The authors propose some interim solutions, such as reserving special lanes on some roads for autonomous cars and even prohibiting manually-driven cars altogether in certain areas.  They say that the best solution, however, would be if "the transition to driverless cars is accelerated by means of legislation."  In other words, at some time in the perhaps not so distant future, they hope that legislators will summon the nerve to ban manually-driven cars altogether.  So much for my friend with his cold dead hands.

This plan is not without its aspects of class and socioeconomic implications.  Who drives the oldest, most decrepit cars nowadays, and who is least likely to be able to afford even a used autonomous car if the time comes that manually-driven cars are banned?  Poor people, that's who.  Of course, this notion assumes that the dominant model of privately-owned and privately-driven cars persists long enough to last to the time when Level-5 autonomous cars are widely available and affordable by most people.  There are autonomous-car proponents who claim that car ownership will wither away as cheap robotic Uber or Lyft-type cabs will make public transportation so appealing and inexpensive that even the poorest person will not miss their old junk manually-driven vehicle as they take advantage of the newer, cleaner, and more convenient and reliable autonomous cab services that will show up.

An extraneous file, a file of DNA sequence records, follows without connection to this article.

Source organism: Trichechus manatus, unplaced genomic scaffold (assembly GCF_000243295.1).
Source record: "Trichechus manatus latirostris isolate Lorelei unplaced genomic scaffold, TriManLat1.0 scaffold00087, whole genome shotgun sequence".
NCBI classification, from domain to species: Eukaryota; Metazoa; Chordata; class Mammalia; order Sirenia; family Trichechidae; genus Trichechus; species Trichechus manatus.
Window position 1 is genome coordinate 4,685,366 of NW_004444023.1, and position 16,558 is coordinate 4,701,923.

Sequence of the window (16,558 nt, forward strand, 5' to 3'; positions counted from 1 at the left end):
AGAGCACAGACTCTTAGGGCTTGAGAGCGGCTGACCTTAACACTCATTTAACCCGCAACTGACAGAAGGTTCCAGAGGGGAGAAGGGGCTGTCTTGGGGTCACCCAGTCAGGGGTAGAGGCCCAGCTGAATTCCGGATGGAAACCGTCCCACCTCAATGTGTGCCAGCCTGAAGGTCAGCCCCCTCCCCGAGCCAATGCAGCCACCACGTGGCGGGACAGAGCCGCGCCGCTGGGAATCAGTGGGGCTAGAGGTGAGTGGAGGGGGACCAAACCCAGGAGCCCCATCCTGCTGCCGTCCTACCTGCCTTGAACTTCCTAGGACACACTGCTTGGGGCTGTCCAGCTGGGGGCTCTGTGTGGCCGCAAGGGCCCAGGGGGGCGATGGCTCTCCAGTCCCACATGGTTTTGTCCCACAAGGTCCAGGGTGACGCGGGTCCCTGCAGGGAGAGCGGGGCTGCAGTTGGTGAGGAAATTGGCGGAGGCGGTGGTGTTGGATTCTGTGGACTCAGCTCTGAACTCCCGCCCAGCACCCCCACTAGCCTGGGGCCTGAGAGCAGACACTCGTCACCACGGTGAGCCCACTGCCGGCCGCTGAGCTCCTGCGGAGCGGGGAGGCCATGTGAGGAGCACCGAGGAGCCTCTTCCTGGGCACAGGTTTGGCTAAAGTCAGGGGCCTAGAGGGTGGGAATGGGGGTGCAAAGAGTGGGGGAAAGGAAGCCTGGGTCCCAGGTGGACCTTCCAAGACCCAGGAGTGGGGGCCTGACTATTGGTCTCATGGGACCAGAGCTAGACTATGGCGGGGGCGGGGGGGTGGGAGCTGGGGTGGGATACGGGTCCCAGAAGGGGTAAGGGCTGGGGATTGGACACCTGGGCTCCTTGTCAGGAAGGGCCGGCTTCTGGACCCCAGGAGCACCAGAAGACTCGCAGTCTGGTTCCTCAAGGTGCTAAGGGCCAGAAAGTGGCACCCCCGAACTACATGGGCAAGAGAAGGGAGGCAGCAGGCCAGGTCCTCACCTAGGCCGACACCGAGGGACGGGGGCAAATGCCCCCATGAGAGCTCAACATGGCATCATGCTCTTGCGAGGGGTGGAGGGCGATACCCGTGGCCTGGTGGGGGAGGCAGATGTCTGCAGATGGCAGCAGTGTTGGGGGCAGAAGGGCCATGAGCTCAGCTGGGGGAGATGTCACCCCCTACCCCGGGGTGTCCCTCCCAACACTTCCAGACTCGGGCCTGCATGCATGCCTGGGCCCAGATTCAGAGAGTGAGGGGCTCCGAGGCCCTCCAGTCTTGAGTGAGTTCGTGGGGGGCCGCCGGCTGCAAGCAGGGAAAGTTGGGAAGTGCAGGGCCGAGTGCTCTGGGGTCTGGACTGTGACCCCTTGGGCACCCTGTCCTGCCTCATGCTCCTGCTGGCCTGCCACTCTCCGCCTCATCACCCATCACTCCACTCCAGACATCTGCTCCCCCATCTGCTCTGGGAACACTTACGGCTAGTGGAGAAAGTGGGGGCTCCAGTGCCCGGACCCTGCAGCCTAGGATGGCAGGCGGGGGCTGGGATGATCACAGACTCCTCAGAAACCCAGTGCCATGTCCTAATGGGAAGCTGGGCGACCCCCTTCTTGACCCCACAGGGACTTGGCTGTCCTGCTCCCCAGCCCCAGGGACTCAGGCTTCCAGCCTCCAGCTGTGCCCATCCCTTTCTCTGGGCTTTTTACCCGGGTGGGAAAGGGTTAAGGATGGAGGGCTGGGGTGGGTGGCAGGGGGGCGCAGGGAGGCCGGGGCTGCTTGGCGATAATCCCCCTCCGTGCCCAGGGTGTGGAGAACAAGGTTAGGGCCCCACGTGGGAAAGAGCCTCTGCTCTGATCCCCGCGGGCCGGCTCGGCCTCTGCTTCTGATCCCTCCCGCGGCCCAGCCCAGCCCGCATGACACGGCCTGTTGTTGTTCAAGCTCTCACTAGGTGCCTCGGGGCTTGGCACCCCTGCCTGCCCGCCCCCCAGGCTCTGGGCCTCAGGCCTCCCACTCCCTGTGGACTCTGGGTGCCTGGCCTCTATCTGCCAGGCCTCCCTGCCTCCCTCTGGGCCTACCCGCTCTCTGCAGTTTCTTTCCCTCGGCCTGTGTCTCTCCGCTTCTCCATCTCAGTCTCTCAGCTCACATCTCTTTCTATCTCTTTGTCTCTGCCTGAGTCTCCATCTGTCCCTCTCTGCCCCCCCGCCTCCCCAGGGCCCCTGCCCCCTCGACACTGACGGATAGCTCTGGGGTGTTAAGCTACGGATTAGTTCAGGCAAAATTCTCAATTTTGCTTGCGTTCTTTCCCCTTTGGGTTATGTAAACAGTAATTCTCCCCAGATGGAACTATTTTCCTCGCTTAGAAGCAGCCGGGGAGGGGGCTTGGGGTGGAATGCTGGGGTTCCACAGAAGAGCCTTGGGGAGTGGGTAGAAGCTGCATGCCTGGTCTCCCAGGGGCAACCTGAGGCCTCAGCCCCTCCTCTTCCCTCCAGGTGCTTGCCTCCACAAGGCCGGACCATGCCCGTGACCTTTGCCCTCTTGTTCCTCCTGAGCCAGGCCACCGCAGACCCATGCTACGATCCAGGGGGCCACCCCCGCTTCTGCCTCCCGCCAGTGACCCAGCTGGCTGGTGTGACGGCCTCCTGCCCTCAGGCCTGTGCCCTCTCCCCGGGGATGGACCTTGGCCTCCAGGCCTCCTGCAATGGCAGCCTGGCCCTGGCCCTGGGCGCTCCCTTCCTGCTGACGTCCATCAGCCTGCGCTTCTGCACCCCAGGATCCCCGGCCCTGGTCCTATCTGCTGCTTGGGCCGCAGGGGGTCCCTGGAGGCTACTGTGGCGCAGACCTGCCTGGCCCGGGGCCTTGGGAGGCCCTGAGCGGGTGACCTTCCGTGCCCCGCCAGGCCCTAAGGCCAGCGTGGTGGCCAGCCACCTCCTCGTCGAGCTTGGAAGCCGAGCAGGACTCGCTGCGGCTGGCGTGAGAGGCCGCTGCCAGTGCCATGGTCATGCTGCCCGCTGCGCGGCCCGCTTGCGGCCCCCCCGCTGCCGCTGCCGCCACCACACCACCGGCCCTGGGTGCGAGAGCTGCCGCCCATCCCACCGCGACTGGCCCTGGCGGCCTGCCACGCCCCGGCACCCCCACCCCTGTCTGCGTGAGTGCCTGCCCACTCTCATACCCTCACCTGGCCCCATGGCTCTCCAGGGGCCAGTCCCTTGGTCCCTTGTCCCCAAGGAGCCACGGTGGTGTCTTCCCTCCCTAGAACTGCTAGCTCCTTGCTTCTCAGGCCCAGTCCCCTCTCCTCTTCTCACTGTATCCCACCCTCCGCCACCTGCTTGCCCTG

That may make sense for places like New York or Los Angeles.  But what about small towns and rural areas?  Whatever the costs of autonomous cabs, they will be more expensive if the trips are farther, and for many rural and semi-rural areas, owning your own manually-driven car will probably be cheaper overall than paying for some autonomous-driver cab service that may never show up where you live at all.  Historically and on average, mass public transportation has never been profitable, and the economic case has yet to be made (to me, anyway) that the advent of autonomous vehicles is going to change that. 

Besides the economic argument, there is the principle that when I drive the car that I own, it becomes an extension of my personality, whether for good or ill.  This metaphysical connection between the human being and the vehicle is behind much of the present automotive advertising you see.  It's behind my friend's vehement opposition to letting go of the steering wheel to allow a robot to drive.  And I suspect that if the question of banning manually driven cars ever came up in the Texas state legislature, for example, what would happen next would leave our calm, logical German book authors with their heads spinning.

So the day may yet come when it will be not only inadvisable, but illegal, to get behind the wheel of a car and drive it yourself.  But if it does, it won't be without a struggle.
Sources:  Authors Andreas Herrmann, Walter Brenner, and Rupert Stadler wrote Autonomous Driving:  How the Driverless Revolution Will Change the World (Bingley, UK:  Emerald Publishing, 2018).  An interesting side note which doesn't change my generally positive view of the book:  shortly after it was published, Stadler, who at the time was CEO of Audi, was arrested in connection with the Volkswagen emissions scandal (see my blog on this at, and released in October 2018 after stepping down from his post with the company.  I also referred to the Wikipedia pages "Autonomous car" and "Rupert Stadler."  A simulation by MIT researchers of an intersection with all autonomous cars can be viewed at